Speeding up development has been the government's primary justification for issuing ministerial zoning orders (MZOs) at a record rate since the COVID-19 pandemic began.  MZOs are a powerful tool that allows cabinet to override all local planning and consultation rules and approve developments with the stroke of a pen. 

NDP Leader Andrea Horwath says rather than blaming municipalities, the premier should focus more on other solutions to housing affordability. (Christopher Mulligan/CBC)

The premier wants to review "from start to finish" the standard process for getting developments approved at the municipal level, Clark said. 

"You've got to go to a council, and get the zoning issue dealt with, unless you ask for an MZO," he said.

"You're dealing with site planning, you're dealing with permitting, you're dealing with other agencies like conservation authorities, and there's a whole bunch of different players involved in ensuring that shovels are in the ground."

Clark said the review will examine "if there's anything the province can do to make it easier in the short term, and is there anything that municipalities need as resources from us in terms of regulations or legislation to help make it easier."

But the government's push to get cities to approve more home construction more quickly does not sit well with NDP Leader Andrea Horwath.

"Doug Ford is looking out for his developer buddies first and foremost," Horwath said at a news conference Friday in Stratford, when asked about the government's focus on municipal permit approvals. 

The price of the average home in Ontario jumped 16 per cent in 2020, and the Canadian Real Estate Association is projecting an annual price increase of nearly 22 per cent this year. (Michael Wilson/CBC)

Instead of "blaming municipalities," Horwath said Ford needs to find other solutions. She referred to a new report showing that investors who own more than one property are buying residential real estate in Ontario at a record pace

"Start implementing some taxes on those wealthy investors and on those corporations that are scooping up the housing stock and pushing families out," Horwath said, suggesting speculation and vacancy taxes.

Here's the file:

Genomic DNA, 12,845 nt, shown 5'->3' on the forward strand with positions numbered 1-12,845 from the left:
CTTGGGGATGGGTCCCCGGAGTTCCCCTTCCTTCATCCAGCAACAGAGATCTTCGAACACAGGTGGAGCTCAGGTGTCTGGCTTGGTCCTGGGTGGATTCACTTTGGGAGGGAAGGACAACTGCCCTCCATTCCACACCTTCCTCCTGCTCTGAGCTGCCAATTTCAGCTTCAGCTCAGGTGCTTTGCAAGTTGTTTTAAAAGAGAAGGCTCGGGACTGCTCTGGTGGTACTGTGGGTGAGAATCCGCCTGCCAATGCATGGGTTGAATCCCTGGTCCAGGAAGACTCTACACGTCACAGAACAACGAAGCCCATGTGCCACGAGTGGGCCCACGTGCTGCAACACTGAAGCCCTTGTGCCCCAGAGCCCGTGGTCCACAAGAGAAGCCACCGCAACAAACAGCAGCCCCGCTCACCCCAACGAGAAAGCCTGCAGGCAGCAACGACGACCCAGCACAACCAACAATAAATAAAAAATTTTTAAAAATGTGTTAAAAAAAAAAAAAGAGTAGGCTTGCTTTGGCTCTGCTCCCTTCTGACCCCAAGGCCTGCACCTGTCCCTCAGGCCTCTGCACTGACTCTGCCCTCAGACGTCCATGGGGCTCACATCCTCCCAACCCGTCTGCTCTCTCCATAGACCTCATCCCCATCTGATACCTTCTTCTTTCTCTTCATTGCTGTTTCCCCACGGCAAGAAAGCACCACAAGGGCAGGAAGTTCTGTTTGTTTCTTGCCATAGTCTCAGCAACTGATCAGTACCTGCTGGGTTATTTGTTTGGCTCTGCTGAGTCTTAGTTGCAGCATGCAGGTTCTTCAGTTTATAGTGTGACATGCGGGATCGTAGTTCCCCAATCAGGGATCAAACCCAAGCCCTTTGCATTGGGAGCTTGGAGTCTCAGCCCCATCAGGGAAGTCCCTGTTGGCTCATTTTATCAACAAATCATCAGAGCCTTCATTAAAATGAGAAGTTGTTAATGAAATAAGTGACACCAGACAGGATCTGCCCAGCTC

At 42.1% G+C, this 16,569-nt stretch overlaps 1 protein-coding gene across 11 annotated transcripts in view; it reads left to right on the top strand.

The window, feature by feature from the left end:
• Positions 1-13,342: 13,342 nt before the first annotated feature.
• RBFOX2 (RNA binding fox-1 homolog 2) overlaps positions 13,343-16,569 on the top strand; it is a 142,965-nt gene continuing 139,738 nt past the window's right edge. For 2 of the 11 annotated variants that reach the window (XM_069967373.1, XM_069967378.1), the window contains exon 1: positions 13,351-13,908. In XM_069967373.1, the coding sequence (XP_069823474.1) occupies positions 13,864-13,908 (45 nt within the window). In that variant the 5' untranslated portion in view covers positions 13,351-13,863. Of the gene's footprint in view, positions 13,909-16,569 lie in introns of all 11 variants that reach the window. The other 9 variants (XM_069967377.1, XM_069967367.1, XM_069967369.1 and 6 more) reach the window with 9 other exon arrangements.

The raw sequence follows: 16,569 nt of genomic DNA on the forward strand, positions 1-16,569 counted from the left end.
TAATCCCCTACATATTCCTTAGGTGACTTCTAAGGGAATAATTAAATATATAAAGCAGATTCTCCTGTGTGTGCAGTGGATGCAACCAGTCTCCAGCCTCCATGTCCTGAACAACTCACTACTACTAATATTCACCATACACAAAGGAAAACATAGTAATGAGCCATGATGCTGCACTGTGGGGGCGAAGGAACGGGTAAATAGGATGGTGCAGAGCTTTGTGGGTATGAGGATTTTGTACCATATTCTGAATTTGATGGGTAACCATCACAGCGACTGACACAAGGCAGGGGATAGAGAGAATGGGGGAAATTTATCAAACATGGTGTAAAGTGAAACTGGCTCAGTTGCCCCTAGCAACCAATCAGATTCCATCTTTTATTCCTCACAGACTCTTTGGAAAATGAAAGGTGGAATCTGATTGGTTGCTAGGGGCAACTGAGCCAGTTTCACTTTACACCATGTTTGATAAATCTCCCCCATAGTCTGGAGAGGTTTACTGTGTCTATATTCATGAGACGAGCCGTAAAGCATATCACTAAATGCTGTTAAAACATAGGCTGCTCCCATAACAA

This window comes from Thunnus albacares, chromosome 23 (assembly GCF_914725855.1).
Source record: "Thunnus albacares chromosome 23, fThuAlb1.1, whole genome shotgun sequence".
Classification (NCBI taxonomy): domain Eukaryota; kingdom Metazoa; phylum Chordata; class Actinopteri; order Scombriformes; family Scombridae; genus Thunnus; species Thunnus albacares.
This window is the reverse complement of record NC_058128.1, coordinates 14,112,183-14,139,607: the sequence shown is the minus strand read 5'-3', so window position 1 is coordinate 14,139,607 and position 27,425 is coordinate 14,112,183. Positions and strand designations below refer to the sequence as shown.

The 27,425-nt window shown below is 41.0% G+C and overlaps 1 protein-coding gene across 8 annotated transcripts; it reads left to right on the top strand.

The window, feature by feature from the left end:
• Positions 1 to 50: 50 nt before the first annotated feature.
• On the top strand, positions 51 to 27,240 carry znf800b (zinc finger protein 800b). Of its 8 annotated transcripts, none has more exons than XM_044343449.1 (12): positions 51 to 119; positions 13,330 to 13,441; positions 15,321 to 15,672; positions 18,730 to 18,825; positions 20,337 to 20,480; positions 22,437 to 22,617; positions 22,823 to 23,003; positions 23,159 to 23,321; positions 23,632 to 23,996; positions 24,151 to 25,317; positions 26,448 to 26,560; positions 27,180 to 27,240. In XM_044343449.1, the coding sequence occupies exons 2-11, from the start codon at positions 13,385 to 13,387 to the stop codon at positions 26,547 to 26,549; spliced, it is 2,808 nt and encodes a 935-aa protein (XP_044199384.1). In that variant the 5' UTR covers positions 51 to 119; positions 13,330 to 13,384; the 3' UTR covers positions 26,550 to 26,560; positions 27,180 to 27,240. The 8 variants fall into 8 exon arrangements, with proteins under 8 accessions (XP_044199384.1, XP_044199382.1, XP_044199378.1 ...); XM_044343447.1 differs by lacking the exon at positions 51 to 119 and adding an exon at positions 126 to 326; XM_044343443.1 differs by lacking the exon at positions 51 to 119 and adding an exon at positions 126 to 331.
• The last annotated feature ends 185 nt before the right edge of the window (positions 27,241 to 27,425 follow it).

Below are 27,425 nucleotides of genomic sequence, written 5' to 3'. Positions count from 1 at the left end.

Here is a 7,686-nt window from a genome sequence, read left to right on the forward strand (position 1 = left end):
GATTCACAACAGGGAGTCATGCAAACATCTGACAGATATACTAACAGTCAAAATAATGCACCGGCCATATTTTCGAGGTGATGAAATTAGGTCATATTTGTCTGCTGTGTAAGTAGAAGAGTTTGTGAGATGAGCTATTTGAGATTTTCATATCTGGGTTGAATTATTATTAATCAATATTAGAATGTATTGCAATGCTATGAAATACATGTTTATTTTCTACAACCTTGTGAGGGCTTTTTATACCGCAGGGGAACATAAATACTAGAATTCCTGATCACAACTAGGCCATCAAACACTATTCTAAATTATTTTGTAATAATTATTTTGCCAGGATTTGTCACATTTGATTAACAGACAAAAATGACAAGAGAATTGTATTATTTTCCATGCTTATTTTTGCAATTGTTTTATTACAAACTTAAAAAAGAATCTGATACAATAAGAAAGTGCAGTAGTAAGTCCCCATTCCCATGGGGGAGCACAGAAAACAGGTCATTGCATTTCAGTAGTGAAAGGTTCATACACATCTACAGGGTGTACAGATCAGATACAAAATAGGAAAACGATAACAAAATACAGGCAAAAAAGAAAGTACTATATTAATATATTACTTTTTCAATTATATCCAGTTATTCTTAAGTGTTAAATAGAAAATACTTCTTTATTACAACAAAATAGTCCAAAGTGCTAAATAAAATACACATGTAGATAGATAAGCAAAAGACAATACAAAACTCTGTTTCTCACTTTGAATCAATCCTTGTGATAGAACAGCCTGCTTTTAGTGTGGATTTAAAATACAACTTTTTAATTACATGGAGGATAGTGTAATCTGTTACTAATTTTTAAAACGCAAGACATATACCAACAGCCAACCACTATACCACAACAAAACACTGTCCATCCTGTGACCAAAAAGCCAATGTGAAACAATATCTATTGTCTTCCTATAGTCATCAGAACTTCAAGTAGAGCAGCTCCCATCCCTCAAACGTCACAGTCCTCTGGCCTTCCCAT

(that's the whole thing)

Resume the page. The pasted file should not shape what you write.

"Those things will help deter those investors and hopefully give some breathing room for Ontario families to be able to buy a home that they can call their own." 

There are clear signs that housing affordability stands to be an issue in next June's election.

The polling firm that does research for the Progressive Conservative caucus recently surveyed voters about what the provincial government should do to make housing more affordable. The NDP has already unveiled a plank of its campaign platform on housing affordability.

Ford's housing summit with the city mayors is scheduled for Dec 16.

The City of Toronto "regularly works with the province to strengthen the building and planning processes, and welcomes the opportunity to engage with the province on changes that will make the process simpler and more efficient for all stakeholders," said the city's chief communications officer, Brad Ross, in a statement.

The Association of Municipalities of Ontario "agrees with Minister Clark that the housing affordability crisis is an urgent matter that requires the collaboration of all orders of government," said a statement from the association's president, Parry Sound Mayor Jamie McGarvey. 

"Municipalities are eager to do their part and are encouraged by the minister's commitment to providing municipalities with the supports they need, including changes to provincial regulation," said McGarvey. 


Mike Crawley

Senior reporter

Mike Crawley covers provincial affairs in Ontario for CBC News. He began his career as a newspaper reporter in B.C., filed stories from 19 countries in Africa as a freelance journalist, then joined the CBC in 2005. Mike was born and raised in Saint John, N.B.